By: Thoboloko Ntšonyane

MASERU – Commissioner of Police (COMPOL) Holomo Molibeli has retired from the helm of the Lesotho Mounted Police Service (LMPS) after 36 years of service and six years as the head of this institution.

He stepped down on February 23.

In 1988 when he joined the LMPS as a junior officer, Molibeli rose through the ranks until he was appointed the COMPOL, the highest rank within the LMPS.

Deputy Commissioner of Police (DCP) Dr Mahlape Morai has been appointed as the Acting COMPOL, the position she will hold until the substantive has been chosen. 

Dr Morai becomes the second woman to hold that position after the retired Commissioner ‘Malejaka Letooane.

One of the successes of Molibeli at the helm of the LMPS was to forge a working relationship with the Rwanda National Police (RNP) where both institutions signed a Memorandum of Understanding (MoU) in 2021 to formalize their cooperation. The areas of cooperation include partnership against terrorism, organized and transnational crimes, capacity building in community policing, exchange of information and expertise, training opportunities and expertise development.

Also, LMPS and the National University of Lesotho (NUL)’s Faculty of Law in April last year had entered into a partnership which will see the latter developing a curriculum for the LMPS.

Under his leadership, the United States Federal Bureau of Investigation (FBI) supported the LMPS through mounting training and donating the fingerprints kits.

Molibeli’s era was characterized by lawsuits instituted by the members of the public who felt aggrieved by the treatment of police, some of whom are notorious for perpetrating human rights violations with reports of suspects dying in police custody.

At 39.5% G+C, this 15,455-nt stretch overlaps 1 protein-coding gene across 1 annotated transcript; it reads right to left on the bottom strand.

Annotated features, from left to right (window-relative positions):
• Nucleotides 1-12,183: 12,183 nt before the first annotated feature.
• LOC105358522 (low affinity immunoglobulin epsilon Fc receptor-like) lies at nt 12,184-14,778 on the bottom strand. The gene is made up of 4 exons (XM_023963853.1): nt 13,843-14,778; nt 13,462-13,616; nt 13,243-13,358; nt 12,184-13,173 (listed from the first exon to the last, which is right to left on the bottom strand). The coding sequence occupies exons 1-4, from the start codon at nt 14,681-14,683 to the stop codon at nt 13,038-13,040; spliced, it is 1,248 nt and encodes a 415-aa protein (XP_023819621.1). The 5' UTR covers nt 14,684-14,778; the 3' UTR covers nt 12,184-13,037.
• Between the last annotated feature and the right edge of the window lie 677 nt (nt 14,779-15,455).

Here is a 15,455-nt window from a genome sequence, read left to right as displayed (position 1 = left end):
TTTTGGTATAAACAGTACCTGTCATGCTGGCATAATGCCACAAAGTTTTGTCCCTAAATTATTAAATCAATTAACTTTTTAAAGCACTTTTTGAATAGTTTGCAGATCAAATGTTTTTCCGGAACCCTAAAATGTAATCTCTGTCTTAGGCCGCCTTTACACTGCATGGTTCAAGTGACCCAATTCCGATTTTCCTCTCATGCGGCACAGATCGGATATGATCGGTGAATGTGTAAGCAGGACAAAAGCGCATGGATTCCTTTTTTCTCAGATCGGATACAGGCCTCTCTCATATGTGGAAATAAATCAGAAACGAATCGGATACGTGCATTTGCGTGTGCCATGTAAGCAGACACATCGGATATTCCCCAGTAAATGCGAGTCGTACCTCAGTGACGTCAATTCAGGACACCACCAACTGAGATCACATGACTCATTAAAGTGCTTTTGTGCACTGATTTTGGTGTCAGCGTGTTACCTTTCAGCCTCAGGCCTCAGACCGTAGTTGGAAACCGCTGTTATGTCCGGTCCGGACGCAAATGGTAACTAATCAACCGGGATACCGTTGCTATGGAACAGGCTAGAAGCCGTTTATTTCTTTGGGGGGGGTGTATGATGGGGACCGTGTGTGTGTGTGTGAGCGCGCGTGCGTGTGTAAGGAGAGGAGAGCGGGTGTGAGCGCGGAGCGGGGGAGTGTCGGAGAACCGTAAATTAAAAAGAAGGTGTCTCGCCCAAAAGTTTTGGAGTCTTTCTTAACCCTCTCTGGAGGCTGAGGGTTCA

There was also a shocking incident where a suspect was tortured by the police until he soiled himself and was allegedly forced to eat his own stool. 

In 2023, Amnesty International reported that it had “documented human rights violations committed by police officers, ranging from unlawful killings, torture, and cruel, inhuman and degrading treatment of persons in detention. Amnesty International also documented cases where police authorities either neglected or refused to investigate allegations of torture, ill-treatment, and deaths in custody.”

In 2021, the World Population Review published a report that painted a bleak picture on Lesotho positioning it as the sixth highest murder rate in the world. Lesotho now occupies the third position with the highest murder rate by country with 43.56 murder rate per 100 000 people.

As if this was not enough, there were reports that 75 guns were stolen at Mafeteng Police Station armory, some of those were allegedly linked to the Famo gangs. The police officers who had a hand in the disappearance of the guns were subjected to disciplinary measures and taken before the courts.

Molibeli was no stranger to “show cause” letters that attempted to fire him.